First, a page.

Carroll (Top) Braxton used to admire the Marines at Quantico when he was growing up in Manassas. "The way they were built, their clothing -- there was just something a little more distinctive about the Marine Corps than there was about the Army or the Navy."

There seemed little chance, however, that Braxton could join the Corps. There were no black Marines.

But at the height of World War II, President Franklin D. Roosevelt issued an executive order for the armed services to accept ll recruits "regardless of color, race, creed or national origin." In 1943, Braxton and several of his high school classmates volunteered.

With that action, Braxton became one of the first blacks to join the Marines.

"We were 'the chosen few,'" he said recently. "We were an experimental group and had to prove we could make it."

On Sunday, Master Gunnery Sgt. Braxton will end his 33 years with the Marines in a brief ceremony at the Armed Forces Reserve Training Center at the Anacostial Naval Annex. During those decades, he has witnessed some of the most significant changes in Marine Corps tradition. h

Braxton recently recalled his early days at boot camp at Montford Point at Camp LeJeune, N.C., the first black Marine Installation. He remembered the segregation and the rumors that white officers -- there were no black officers then -- did not believe blacks could prove themselves as Marines.

Black recruits were grouped in platoons of about 28 men -- much smaller than regular platoons of 70 or 80 men.

But the hints of resentment, he recalled, made his platoon -- the 79th -- and other all-black platoons "determined, if anybody could make it as Marines, we could."

Braxton also remembered the swarms of mosquitos that were so thick at Montford Point his mother thought he had measeles, not mosquito bites, when he came home on his first furlough.

Despite those trials, Braxton said, there was no blatant discrimination by fellow Marines at the camp -- just the reverse.

Black Marines often found themselves up against the "Jim Crow" laws practiced by civilians in towns like Jacksonville, just outside Camp LeJeune.

"There was always a problem, particularly with the buses" that Marines used on furlough, Braxton said.

"If you were black, you not only had to ride in the back of the bus, but you also had to wait until all the whites got on the bus," said Braxton. "That's when the white Marines from Hadnot Point (part of Camp Lejeune) would step in and let the civilians know we were Marines, too. And most of the time, if there was a conflict, the white Marines would help the black Marines against the white civilian."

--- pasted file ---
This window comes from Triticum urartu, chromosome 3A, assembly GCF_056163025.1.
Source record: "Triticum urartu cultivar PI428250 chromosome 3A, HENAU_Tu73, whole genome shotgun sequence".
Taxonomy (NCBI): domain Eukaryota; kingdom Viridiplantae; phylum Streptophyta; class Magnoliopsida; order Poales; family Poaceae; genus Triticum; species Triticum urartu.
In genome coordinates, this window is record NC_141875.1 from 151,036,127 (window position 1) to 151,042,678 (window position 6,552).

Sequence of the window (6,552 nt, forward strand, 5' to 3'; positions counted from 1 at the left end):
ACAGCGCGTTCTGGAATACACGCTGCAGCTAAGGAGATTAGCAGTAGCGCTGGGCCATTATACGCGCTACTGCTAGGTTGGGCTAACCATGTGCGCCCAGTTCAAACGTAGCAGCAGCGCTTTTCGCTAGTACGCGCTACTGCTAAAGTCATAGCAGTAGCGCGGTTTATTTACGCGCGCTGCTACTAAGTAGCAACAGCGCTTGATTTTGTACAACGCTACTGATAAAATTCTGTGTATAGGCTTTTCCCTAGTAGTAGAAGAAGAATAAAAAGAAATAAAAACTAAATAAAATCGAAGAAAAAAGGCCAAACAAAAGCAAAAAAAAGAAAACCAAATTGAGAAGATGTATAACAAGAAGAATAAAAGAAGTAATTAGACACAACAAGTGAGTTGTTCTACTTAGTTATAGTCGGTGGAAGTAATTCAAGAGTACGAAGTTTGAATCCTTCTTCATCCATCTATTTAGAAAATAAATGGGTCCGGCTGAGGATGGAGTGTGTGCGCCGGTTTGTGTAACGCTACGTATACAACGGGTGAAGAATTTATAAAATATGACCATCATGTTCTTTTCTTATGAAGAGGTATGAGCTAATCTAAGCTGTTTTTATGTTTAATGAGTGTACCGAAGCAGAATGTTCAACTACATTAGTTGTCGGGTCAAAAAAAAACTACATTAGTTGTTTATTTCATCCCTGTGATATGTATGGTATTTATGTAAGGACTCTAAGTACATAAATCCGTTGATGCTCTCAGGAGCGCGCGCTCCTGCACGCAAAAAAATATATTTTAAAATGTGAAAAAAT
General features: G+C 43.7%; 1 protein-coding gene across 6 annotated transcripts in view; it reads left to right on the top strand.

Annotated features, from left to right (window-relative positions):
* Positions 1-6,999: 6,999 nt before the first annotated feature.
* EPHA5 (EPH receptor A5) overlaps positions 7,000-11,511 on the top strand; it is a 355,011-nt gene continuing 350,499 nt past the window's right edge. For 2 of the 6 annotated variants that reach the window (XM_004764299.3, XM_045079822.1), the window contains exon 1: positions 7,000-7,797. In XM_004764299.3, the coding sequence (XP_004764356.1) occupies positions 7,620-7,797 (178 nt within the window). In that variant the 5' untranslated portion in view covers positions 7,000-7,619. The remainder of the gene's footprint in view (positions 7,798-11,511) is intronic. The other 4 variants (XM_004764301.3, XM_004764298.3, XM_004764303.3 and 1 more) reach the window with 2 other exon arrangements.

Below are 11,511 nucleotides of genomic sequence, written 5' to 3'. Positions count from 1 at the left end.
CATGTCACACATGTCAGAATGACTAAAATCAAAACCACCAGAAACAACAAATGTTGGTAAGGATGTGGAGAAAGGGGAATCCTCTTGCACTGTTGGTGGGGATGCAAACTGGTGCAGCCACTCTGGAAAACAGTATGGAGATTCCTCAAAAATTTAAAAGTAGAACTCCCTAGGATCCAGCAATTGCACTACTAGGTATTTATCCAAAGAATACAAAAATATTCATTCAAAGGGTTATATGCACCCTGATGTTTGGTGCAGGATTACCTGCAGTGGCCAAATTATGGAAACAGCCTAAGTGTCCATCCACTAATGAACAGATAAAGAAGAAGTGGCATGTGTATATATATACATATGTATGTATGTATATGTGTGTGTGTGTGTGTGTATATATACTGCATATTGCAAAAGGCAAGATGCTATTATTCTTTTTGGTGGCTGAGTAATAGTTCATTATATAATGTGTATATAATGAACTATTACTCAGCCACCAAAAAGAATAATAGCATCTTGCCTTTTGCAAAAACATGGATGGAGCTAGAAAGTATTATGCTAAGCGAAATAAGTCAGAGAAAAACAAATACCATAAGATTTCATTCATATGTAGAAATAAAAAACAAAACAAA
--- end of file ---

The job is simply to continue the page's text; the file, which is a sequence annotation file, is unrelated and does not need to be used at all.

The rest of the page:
When Braxton completeed boot camp, he bacame a private in the Marines' only black battalion, the 51st, and was sent to drill instructor (DD) school, a prestigious assignment.

"I wanted to go to war with my buddies," Braxton said, "but I was told whether I wanted to or not I was chosen by my DI to be a DI, and I was going to be a DI."

While Braxton was a drill instructor at Montford Point, he recalled one low point of his Marine career. During a series of boxing match exhibitions, Maj. Gen. Henry Larsen the commander at Camp Lejeune, gave a speech.

"He said he'd been overseas . . . but didn't realize there was a serious war going on until he came back and saw 'you, people -- meaning blacks -- in my uniform,'" Braxton said.

"It was kind of a slap in the face to us. But we were determined . . . that we could do what any other Marine could do."

In 1945, Braxton got his chance to go overseas with the Fifth Replacement Depot Company. During his tour of Saipan, Okinawa and the Hawaii, he earned his sergeant's stripe.

In 1946, Braxton left the Corps. Three years laterr he joined the Marine Reserves, and wa put on active duty at Camp Lejeune for a year during the Korean War.

By that time, the Corps was integrated, Braxton said, and there were black officers and pilots. And I know that blacks in combat units got the chance to prove themselves in the Korean War."

After the war, Braxton returned to Manassas, where he married his wife Celestine and became active in church work. They have two children, Monique, 20 and Robert, 18. Braxton, a procurement analyst at Cameron Station Army Base in Alexandria, is a deacon and chairman of the board of trustees of the First Baptist Church of Manassas.

Braxton has only one regret about leaving the Marine Corps: He won't be able to help the young people he has supervised as an adminstrative supply chief.

"I was able to help a lot of youngerster with problems -- not just Marine problems," he said. "I tried to instill in them that they were civilans, but they were still Marines, too -- the best. I hope someone else will get that across to the ones still coming in."